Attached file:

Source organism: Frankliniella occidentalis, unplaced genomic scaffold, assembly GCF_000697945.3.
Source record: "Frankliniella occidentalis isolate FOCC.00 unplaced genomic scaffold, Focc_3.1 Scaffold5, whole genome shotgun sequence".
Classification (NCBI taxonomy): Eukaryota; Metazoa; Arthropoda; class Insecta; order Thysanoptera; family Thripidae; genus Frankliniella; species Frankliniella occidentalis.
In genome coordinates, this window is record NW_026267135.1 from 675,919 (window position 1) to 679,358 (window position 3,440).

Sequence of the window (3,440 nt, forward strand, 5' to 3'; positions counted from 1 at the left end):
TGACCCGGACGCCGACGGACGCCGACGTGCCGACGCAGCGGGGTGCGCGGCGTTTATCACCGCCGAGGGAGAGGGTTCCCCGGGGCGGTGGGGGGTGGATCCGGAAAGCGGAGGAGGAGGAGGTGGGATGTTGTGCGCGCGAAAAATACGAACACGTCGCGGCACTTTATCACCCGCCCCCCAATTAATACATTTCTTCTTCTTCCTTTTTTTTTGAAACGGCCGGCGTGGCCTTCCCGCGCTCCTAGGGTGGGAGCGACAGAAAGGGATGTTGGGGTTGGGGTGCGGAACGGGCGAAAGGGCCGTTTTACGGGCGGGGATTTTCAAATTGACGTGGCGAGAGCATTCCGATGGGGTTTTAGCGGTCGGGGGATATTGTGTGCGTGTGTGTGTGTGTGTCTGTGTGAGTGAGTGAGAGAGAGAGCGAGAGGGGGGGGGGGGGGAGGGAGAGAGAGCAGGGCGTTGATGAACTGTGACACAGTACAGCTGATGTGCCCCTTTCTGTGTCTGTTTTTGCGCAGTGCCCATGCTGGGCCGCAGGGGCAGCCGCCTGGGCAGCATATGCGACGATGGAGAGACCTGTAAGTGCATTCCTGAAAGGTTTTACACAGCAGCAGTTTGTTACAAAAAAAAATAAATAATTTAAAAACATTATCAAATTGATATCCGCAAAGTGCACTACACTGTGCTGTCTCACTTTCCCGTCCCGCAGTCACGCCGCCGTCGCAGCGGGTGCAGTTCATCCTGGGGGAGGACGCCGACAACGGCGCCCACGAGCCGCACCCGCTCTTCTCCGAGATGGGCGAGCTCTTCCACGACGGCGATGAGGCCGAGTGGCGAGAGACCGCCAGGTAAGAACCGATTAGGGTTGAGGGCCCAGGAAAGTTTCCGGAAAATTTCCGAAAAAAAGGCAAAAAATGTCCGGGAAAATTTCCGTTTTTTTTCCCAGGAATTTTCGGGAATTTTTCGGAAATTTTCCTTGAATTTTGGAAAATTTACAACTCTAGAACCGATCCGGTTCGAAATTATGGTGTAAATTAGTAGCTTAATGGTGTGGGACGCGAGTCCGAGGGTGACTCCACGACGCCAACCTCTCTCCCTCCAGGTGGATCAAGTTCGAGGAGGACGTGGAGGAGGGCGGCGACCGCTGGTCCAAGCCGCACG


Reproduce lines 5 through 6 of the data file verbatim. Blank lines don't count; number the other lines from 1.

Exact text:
Sequence of the window (3,440 nt, forward strand, 5' to 3'; positions counted from 1 at the left end):
TGACCCGGACGCCGACGGACGCCGACGTGCCGACGCAGCGGGGTGCGCGGCGTTTATCACCGCCGAGGGAGAGGGTTCCCCGGGGCGGTGGGGGGTGGATCCGGAAAGCGGAGGAGGAGGAGGTGGGATGTTGTGCGCGCGAAAAATACGAACACGTCGCGGCACTTTATCACCCGCCCCCCAATTAATACATTTCTTCTTCTTCCTTTTTTTTTGAAACGGCCGGCGTGGCCTTCCCGCGCTCCTAGGGTGGGAGCGACAGAAAGGGATGTTGGGGTTGGGGTGCGGAACGGGCGAAAGGGCCGTTTTACGGGCGGGGATTTTCAAATTGACGTGGCGAGAGCATTCCGATGGGGTTTTAGCGGTCGGGGGATATTGTGTGCGTGTGTGTGTGTGTGTCTGTGTGAGTGAGTGAGAGAGAGAGCGAGAGGGGGGGGGGGGGGAGGGAGAGAGAGCAGGGCGTTGATGAACTGTGACACAGTACAGCTGATGTGCCCCTTTCTGTGTCTGTTTTTGCGCAGTGCCCATGCTGGGCCGCAGGGGCAGCCGCCTGGGCAGCATATGCGACGATGGAGAGACCTGTAAGTGCATTCCTGAAAGGTTTTACACAGCAGCAGTTTGTTACAAAAAAAAATAAATAATTTAAAAACATTATCAAATTGATATCCGCAAAGTGCACTACACTGTGCTGTCTCACTTTCCCGTCCCGCAGTCACGCCGCCGTCGCAGCGGGTGCAGTTCATCCTGGGGGAGGACGCCGACAACGGCGCCCACGAGCCGCACCCGCTCTTCTCCGAGATGGGCGAGCTCTTCCACGACGGCGATGAGGCCGAGTGGCGAGAGACCGCCAGGTAAGAACCGATTAGGGTTGAGGGCCCAGGAAAGTTTCCGGAAAATTTCCGAAAAAAAGGCAAAAAATGTCCGGGAAAATTTCCGTTTTTTTTCCCAGGAATTTTCGGGAATTTTTCGGAAATTTTCCTTGAATTTTGGAAAATTTACAACTCTAGAACCGATCCGGTTCGAAATTATGGTGTAAATTAGTAGCTTAATGGTGTGGGACGCGAGTCCGAGGGTGACTCCACGACGCCAACCTCTCTCCCTCCAGGTGGATCAAGTTCGAGGAGGACGTGGAGGAGGGCGGCGACCGCTGGTCCAAGCCGCACG